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Organic Red Wine

Organic red wine is a healthier drink than normal red wine. Although taste is a very personal issue in terms of wine, and everyone has his or her own preferences, still, most of the appreciators of wine are of the opinion that red wine is better than the white wine in many respects. These people have been eagerly waiting for something that could make it even healthier, even better. Therefore, here is something they can rejoice about: the fact that red wine is available with a pleasing “Organic” tag on it – “Organic Red Wine”.

Now those who have not had a chance to get to know red wine particularly well must be wondering what gives red wine an upper edge. Furthermore, why is Organic red wine so special? This article is for those types of people.

red wineWhat is in the Color? Both white and red wines may be made from the same black grapes (it’s better to call them wine grapes), by fermenting the grape juice, and it is not necessary that white wines are made only from the white grapes, but red wines are invariably made from the red or black grapes. While in cases of white wine, only the grape flesh is used and the skin or peel is removed (not in case of white or green grapes), in cases of red wine, the peel is also fermented. The pigment in these peels is where the color comes from. It also adds to the taste and fragrance.

The “Red” Advantage: Due to the inclusion of juice from the peels, the red wine contains more minerals and polyphenols, such as catechins and resveratrol, also called flavonoids, and hence more antioxidants. These antioxidants are remarkable in fighting aging and the degeneration of tissues, as well as in boosting immunity. Another group of compounds called procyanidins are found in red wine, which are responsible for keeping the heart healthy. Resveratrol is also known to help lower Low Density Lipoproteins, which is known as “bad cholesterol”. Another group of antioxidants called saponins, along with catechins, assist in keeping the heart healthy. However, there is only one condition. That is, it should be drunk in small quantities. Another thing, red wine contains 9.5 to 11 percent alcohol, which, in most cases, is more than white wine or other alcoholic beverages.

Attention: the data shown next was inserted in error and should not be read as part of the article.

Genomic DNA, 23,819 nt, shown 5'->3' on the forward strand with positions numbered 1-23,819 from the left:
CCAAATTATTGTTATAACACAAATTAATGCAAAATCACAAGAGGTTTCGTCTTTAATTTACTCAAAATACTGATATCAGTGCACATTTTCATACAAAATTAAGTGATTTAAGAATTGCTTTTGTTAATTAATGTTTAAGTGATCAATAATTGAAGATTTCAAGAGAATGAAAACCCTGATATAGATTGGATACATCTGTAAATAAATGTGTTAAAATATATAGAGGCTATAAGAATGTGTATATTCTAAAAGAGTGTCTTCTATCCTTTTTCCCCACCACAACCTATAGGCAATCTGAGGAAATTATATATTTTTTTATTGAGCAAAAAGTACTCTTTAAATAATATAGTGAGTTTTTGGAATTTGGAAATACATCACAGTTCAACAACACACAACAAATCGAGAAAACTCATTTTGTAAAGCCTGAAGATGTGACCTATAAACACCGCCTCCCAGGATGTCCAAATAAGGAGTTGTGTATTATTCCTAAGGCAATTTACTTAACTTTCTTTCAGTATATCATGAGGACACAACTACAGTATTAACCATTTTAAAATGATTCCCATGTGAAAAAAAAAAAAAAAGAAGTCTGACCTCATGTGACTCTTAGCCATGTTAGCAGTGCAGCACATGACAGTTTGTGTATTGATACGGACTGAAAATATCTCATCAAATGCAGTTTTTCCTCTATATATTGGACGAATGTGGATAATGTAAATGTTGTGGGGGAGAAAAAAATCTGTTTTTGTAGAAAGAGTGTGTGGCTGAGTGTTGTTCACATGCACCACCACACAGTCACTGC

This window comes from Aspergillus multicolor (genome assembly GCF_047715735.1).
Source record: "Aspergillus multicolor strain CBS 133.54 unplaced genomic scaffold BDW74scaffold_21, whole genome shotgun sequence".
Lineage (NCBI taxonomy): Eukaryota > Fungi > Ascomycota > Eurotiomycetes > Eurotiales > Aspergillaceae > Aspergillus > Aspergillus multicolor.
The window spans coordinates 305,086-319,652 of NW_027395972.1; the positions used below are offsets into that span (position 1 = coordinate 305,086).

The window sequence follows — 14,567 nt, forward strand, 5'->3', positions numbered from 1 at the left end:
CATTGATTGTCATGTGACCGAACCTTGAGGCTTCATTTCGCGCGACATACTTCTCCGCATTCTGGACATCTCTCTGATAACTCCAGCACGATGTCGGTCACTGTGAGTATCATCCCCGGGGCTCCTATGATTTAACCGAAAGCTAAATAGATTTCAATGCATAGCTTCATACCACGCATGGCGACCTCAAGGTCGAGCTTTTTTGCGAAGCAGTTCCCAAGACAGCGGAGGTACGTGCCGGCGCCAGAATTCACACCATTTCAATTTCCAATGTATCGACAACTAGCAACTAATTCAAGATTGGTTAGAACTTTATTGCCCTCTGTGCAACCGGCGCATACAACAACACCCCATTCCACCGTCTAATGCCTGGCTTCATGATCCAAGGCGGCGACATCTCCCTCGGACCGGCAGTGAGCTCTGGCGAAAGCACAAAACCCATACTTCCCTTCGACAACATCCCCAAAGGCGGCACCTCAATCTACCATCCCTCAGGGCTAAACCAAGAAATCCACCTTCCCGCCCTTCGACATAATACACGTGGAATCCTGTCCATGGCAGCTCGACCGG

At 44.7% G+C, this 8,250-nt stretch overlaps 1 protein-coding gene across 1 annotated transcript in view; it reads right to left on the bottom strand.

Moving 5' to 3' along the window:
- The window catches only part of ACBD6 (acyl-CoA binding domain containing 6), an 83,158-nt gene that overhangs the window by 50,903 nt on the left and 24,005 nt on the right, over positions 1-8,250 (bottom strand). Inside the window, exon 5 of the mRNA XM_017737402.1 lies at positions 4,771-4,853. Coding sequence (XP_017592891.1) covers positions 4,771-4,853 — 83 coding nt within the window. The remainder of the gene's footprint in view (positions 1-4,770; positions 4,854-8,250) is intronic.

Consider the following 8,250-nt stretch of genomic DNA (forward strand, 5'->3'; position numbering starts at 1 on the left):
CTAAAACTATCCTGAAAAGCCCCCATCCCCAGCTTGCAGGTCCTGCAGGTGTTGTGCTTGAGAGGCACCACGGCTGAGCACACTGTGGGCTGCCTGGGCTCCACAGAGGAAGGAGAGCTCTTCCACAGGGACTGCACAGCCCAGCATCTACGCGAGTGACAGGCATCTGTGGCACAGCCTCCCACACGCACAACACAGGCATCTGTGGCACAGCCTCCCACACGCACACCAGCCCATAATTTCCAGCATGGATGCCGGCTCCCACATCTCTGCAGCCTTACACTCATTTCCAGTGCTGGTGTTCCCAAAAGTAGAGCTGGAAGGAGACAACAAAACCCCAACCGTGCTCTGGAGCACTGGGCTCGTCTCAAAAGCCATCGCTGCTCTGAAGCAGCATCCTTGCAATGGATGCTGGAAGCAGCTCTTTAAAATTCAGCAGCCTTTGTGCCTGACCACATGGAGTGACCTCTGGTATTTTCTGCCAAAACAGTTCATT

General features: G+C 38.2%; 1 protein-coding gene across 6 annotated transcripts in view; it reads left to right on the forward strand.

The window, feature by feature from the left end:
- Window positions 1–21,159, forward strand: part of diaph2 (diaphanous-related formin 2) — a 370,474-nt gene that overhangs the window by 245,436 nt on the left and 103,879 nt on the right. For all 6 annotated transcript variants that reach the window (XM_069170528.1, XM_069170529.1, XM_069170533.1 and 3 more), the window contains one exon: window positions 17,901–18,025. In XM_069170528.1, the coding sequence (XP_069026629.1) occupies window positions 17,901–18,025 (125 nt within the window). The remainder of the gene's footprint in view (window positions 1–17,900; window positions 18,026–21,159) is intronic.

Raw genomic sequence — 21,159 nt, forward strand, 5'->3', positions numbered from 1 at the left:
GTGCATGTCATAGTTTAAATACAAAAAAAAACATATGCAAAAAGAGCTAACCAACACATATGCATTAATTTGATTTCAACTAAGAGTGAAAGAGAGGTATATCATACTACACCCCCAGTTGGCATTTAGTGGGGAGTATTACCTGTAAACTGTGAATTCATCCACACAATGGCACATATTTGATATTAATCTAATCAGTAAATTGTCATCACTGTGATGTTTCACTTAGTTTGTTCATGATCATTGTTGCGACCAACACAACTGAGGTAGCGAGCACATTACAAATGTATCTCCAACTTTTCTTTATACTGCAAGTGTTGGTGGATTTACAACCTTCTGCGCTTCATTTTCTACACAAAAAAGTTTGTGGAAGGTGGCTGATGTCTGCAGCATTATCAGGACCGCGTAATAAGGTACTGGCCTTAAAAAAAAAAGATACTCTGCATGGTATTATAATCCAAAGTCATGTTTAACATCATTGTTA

“Organic” Red Wine: Although red wine is naturally richer in health benefits and taste than its white counterpart, a considerable portion of its antioxidants are destroyed if it is not processed organically; the presence of chemical fertilizers, pesticides, and fungicides present in it, not being organic, further robs its goodness. It is also packed in environmentally friendly organic containers. For these reasons, organic red wine is a very healthy choice instead of  regular wine. However, I must mention something here. In the context of wines, a mere “Organic” label on the bottle does not certify that it is 100% organic. Organic red wines come in three categories.

First, those with a “100% Organic” label on them. As the name suggests, 100% of the grapes used in these wines are organic and absolutely no chemical additives have been added to them for processing or preserving.